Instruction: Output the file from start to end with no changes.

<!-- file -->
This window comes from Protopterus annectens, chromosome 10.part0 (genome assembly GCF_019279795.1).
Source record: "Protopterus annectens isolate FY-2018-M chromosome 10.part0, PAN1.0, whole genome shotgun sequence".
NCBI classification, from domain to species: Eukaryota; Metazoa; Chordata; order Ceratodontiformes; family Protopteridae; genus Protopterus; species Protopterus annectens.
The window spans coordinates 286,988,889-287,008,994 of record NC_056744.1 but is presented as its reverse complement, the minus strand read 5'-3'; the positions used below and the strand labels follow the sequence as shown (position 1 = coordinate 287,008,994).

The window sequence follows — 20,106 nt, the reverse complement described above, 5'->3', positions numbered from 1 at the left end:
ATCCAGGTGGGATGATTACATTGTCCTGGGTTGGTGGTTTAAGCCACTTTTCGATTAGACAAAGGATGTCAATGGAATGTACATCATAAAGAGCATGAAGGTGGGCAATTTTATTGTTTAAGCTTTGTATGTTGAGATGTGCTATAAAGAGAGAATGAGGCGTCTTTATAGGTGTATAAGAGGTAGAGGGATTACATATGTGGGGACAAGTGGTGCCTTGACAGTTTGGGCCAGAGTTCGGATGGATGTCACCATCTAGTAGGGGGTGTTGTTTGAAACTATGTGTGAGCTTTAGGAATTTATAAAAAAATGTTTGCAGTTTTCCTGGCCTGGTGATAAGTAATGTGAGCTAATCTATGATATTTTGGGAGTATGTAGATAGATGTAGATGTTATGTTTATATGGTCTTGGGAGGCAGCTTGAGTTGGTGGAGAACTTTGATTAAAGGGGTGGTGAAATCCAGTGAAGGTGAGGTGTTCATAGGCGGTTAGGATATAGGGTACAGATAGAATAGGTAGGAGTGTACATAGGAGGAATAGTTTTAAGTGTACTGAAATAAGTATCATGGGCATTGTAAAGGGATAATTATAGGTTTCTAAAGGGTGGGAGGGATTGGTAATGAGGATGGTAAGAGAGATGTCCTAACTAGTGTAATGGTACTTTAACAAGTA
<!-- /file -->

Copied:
This window comes from Protopterus annectens, chromosome 10.part0 (genome assembly GCF_019279795.1).
Source record: "Protopterus annectens isolate FY-2018-M chromosome 10.part0, PAN1.0, whole genome shotgun sequence".
NCBI classification, from domain to species: Eukaryota; Metazoa; Chordata; order Ceratodontiformes; family Protopteridae; genus Protopterus; species Protopterus annectens.
The window spans coordinates 286,988,889-287,008,994 of record NC_056744.1 but is presented as its reverse complement, the minus strand read 5'-3'; the positions used below and the strand labels follow the sequence as shown (position 1 = coordinate 287,008,994).

The window sequence follows — 20,106 nt, the reverse complement described above, 5'->3', positions numbered from 1 at the left end:
ATCCAGGTGGGATGATTACATTGTCCTGGGTTGGTGGTTTAAGCCACTTTTCGATTAGACAAAGGATGTCAATGGAATGTACATCATAAAGAGCATGAAGGTGGGCAATTTTATTGTTTAAGCTTTGTATGTTGAGATGTGCTATAAAGAGAGAATGAGGCGTCTTTATAGGTGTATAAGAGGTAGAGGGATTACATATGTGGGGACAAGTGGTGCCTTGACAGTTTGGGCCAGAGTTCGGATGGATGTCACCATCTAGTAGGGGGTGTTGTTTGAAACTATGTGTGAGCTTTAGGAATTTATAAAAAAATGTTTGCAGTTTTCCTGGCCTGGTGATAAGTAATGTGAGCTAATCTATGATATTTTGGGAGTATGTAGATAGATGTAGATGTTATGTTTATATGGTCTTGGGAGGCAGCTTGAGTTGGTGGAGAACTTTGATTAAAGGGGTGGTGAAATCCAGTGAAGGTGAGGTGTTCATAGGCGGTTAGGATATAGGGTACAGATAGAATAGGTAGGAGTGTACATAGGAGGAATAGTTTTAAGTGTACTGAAATAAGTATCATGGGCATTGTAAAGGGATAATTATAGGTTTCTAAAGGGTGGGAGGGATTGGTAATGAGGATGGTAAGAGAGATGTCCTAACTAGTGTAATGGTACTTTAACAAGTA